The Rosenthal Report - January 2019

Rosenthal Reports



At the start of 2018 there was little hope that the opioid epidemic could be brought under control. A record 72,000 Americans had died from drug overdose the previous year, and legislation aimed at curbing the crisis was stalled in Congress. Yet by year’s end the number of fatalities appeared to be leveling off in a few states and cities that had introduced comprehensive prevention and treatment initiatives. One dramatic success story was Dayton, Ohio, which reduced by more than half the rate of overdose deaths. The beleaguered city, once the epicenter of the opioid epidemic, implemented a program that included expanding long-term treatment options, establishing a community support network and utilizing peer-based counseling. All of these approaches are components of the Rosenthal Center’s anti-drug strategy.

The news is certainly encouraging, but we must build on this first sign of progress with an infusion of new funding. And by that I mean significantly more than the $8 billion over the next 5 years included in the opioid bill signed in October by President Trump. It will also require strong leadership on a national level that has so far been lacking. And we must learn from Dayton and other successful programs in Rhode Island, Vermont and Virginia. Currently only one in five Americans in need of treatment for drug abuse receives care, a tragic situation when, as a nation, we have the resources to ensure that every individual struggling with addiction could have access to effective treatment.

During the year, the Center continued to make its voice heard on a range of addiction issues. We responded to the renewed debate over safe injection sites – where addicts use drugs in a supervised setting – proposing alternative facilities that would instead transition addicts to treatment. I worked with a forward-thinking Indiana company, Belden, to design an innovative, corporate-sponsored treatment program for job candidates who had failed a drug test but were willing to enter treatment. And with methamphetamine use resurgent, I made the case in an opinion piece for The Hill that it’s time to shift the focus of national drug policy to the substance abusers – rather than the ever-changing substance of the moment.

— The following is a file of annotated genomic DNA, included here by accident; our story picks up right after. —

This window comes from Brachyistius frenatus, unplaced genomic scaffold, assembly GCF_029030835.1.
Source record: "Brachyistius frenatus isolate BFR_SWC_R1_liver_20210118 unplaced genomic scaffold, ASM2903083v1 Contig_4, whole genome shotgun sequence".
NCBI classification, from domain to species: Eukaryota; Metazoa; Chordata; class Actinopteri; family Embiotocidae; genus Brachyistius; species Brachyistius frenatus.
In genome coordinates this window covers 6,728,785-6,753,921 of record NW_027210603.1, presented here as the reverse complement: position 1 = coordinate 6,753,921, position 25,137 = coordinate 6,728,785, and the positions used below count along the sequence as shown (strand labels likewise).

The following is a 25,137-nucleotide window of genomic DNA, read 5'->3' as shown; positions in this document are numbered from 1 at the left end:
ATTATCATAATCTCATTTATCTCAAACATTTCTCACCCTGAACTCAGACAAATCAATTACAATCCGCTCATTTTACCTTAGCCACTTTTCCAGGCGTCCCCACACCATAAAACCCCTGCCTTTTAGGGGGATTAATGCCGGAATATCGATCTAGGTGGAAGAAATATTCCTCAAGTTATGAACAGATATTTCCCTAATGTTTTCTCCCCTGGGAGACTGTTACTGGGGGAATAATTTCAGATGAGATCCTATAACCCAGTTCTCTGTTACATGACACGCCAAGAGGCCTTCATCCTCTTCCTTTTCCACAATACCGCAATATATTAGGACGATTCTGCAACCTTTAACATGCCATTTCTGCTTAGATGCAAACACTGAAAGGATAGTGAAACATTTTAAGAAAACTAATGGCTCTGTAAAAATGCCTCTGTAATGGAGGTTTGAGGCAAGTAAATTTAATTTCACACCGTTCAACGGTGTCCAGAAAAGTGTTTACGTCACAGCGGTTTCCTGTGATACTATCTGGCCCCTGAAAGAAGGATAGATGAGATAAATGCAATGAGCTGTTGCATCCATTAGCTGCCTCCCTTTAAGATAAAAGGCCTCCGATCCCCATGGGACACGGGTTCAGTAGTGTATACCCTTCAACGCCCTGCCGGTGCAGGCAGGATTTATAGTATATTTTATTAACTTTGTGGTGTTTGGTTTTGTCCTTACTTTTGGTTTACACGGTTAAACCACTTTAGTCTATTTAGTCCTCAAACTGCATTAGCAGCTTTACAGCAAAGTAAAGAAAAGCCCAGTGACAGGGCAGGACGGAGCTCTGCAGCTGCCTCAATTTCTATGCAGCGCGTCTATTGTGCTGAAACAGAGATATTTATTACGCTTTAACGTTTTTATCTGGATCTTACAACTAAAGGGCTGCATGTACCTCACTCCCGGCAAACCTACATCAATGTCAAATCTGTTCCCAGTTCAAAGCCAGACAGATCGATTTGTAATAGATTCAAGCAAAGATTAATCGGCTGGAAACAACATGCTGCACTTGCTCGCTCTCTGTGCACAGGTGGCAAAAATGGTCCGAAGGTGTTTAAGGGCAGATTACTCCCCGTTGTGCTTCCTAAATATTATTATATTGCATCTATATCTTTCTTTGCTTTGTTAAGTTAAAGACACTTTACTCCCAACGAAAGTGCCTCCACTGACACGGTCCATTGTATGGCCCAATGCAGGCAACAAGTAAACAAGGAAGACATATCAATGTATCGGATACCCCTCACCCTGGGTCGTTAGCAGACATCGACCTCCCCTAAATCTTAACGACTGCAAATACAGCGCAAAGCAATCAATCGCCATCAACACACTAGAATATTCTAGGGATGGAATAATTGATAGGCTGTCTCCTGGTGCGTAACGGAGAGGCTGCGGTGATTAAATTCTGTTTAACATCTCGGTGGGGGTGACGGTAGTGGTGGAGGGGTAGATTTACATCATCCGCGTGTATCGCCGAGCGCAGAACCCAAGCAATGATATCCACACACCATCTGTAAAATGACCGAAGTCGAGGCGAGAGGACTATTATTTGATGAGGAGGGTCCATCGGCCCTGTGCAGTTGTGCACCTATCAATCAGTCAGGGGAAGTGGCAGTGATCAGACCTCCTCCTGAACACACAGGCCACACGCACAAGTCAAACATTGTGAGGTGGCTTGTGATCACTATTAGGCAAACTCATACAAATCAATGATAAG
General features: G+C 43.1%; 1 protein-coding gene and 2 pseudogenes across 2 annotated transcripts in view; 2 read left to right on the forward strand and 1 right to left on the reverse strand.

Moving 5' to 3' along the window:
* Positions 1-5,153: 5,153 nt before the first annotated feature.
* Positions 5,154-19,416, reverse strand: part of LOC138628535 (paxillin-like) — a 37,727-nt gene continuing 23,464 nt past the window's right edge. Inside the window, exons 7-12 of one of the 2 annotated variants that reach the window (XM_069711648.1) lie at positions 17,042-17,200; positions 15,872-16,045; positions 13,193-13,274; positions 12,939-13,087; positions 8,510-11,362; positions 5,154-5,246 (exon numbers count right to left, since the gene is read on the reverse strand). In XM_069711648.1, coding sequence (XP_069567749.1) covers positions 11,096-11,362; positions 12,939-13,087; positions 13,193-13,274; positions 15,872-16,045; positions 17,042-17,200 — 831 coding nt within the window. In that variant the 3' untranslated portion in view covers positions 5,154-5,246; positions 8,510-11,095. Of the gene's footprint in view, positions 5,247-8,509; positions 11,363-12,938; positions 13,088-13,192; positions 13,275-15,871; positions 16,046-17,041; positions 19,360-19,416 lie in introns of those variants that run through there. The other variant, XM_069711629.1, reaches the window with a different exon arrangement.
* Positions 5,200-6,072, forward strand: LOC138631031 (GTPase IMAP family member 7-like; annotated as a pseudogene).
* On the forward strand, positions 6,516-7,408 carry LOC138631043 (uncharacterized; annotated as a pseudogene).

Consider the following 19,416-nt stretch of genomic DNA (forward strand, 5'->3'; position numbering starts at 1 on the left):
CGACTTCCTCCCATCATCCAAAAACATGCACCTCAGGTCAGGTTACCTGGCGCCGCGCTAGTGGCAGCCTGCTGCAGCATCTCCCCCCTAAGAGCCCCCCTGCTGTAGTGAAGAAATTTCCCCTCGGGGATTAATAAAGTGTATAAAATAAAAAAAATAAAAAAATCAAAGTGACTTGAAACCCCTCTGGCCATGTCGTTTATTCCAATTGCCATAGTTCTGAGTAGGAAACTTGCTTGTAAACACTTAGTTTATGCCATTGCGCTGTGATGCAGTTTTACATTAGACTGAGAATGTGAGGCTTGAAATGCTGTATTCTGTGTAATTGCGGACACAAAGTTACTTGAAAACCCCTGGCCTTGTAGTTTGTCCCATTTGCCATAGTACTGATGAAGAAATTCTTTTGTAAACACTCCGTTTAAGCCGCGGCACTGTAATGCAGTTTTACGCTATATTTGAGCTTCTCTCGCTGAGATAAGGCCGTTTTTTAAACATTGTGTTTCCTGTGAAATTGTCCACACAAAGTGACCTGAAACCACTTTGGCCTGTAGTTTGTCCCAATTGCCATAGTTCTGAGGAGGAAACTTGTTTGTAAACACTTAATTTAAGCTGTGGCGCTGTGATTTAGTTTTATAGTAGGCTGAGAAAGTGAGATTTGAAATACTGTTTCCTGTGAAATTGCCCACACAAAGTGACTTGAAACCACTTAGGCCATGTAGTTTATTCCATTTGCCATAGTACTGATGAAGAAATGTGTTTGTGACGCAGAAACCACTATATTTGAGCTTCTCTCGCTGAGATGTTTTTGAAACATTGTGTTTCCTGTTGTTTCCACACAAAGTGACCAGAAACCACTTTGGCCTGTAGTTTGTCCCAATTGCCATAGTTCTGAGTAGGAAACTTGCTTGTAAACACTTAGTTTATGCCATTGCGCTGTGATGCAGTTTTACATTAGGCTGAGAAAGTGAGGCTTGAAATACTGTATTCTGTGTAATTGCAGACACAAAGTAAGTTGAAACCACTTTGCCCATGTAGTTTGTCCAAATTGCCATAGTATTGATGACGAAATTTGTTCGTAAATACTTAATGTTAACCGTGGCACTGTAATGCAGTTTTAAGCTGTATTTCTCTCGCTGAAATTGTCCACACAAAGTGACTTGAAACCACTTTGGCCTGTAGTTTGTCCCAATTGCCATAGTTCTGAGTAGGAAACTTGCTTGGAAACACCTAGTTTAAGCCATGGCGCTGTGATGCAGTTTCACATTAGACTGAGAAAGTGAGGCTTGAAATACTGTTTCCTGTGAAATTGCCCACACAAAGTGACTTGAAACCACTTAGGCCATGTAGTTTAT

A highly disturbing feature of the past year was the acceleration of the movement to legalize and commercialize marijuana. The pot lobby wooed politicians and the public, promoting the fiction that marijuana is totally benign despite strong scientific evidence indicating otherwise. New pot products flooded the market with dubious medical claims. And companies including Coca-Cola and the tobacco giant Altria eyed marijuana startups. Amid this frenzy, I proposed a two-year moratorium on legalization to study the drug’s impact on health and social behavior in legalized states as well as in Canada. It’s too late now to stop legalization. But a brief pause would give us time to assess and evaluate how to regulate the soon-to-boom marijuana industry and better protect such vulnerable groups as teenagers.   

We approach 2019 with a sense of guarded optimism for further evidence of a slowing opioid epidemic if the appropriate policies, funding and leadership are provided. Our research will concentrate on the needs of vulnerable adolescents and other overlooked population groups. We will continue to voice concerns about Big Pot and the risks posed by an uncontrolled marijuana market. As always, the Center will advocate thoughtful solutions to challenging addiction issues, always putting the individual first and supporting policies that help people achieve rewarding lives without drugs.







2nd January 2019
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